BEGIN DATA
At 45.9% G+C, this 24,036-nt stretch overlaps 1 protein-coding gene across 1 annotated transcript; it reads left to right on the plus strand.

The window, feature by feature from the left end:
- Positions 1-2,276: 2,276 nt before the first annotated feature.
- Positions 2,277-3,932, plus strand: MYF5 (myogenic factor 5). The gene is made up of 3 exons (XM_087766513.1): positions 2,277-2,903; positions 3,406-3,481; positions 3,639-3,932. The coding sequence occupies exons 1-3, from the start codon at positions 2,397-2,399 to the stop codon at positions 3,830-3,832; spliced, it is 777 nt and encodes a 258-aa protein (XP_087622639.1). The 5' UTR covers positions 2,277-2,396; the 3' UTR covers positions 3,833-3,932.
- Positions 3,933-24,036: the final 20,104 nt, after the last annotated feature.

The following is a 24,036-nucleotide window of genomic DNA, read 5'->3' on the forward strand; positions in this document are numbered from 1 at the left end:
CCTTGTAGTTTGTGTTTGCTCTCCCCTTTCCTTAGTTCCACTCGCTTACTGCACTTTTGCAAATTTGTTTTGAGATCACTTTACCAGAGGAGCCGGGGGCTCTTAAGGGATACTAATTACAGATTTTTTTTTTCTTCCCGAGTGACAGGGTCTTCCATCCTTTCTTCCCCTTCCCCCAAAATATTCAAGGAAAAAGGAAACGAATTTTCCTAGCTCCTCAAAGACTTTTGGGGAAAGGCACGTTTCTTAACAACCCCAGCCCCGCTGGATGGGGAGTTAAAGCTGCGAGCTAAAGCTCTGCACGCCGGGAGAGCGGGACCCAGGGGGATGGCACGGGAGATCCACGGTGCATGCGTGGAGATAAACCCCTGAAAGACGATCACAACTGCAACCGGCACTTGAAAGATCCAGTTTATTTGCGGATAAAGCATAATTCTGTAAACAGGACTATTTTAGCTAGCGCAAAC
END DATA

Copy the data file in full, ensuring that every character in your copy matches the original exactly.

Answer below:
At 45.9% G+C, this 24,036-nt stretch overlaps 1 protein-coding gene across 1 annotated transcript; it reads left to right on the plus strand.

The window, feature by feature from the left end:
- Positions 1-2,276: 2,276 nt before the first annotated feature.
- Positions 2,277-3,932, plus strand: MYF5 (myogenic factor 5). The gene is made up of 3 exons (XM_087766513.1): positions 2,277-2,903; positions 3,406-3,481; positions 3,639-3,932. The coding sequence occupies exons 1-3, from the start codon at positions 2,397-2,399 to the stop codon at positions 3,830-3,832; spliced, it is 777 nt and encodes a 258-aa protein (XP_087622639.1). The 5' UTR covers positions 2,277-2,396; the 3' UTR covers positions 3,833-3,932.
- Positions 3,933-24,036: the final 20,104 nt, after the last annotated feature.

The following is a 24,036-nucleotide window of genomic DNA, read 5'->3' on the forward strand; positions in this document are numbered from 1 at the left end:
CCTTGTAGTTTGTGTTTGCTCTCCCCTTTCCTTAGTTCCACTCGCTTACTGCACTTTTGCAAATTTGTTTTGAGATCACTTTACCAGAGGAGCCGGGGGCTCTTAAGGGATACTAATTACAGATTTTTTTTTTCTTCCCGAGTGACAGGGTCTTCCATCCTTTCTTCCCCTTCCCCCAAAATATTCAAGGAAAAAGGAAACGAATTTTCCTAGCTCCTCAAAGACTTTTGGGGAAAGGCACGTTTCTTAACAACCCCAGCCCCGCTGGATGGGGAGTTAAAGCTGCGAGCTAAAGCTCTGCACGCCGGGAGAGCGGGACCCAGGGGGATGGCACGGGAGATCCACGGTGCATGCGTGGAGATAAACCCCTGAAAGACGATCACAACTGCAACCGGCACTTGAAAGATCCAGTTTATTTGCGGATAAAGCATAATTCTGTAAACAGGACTATTTTAGCTAGCGCAAAC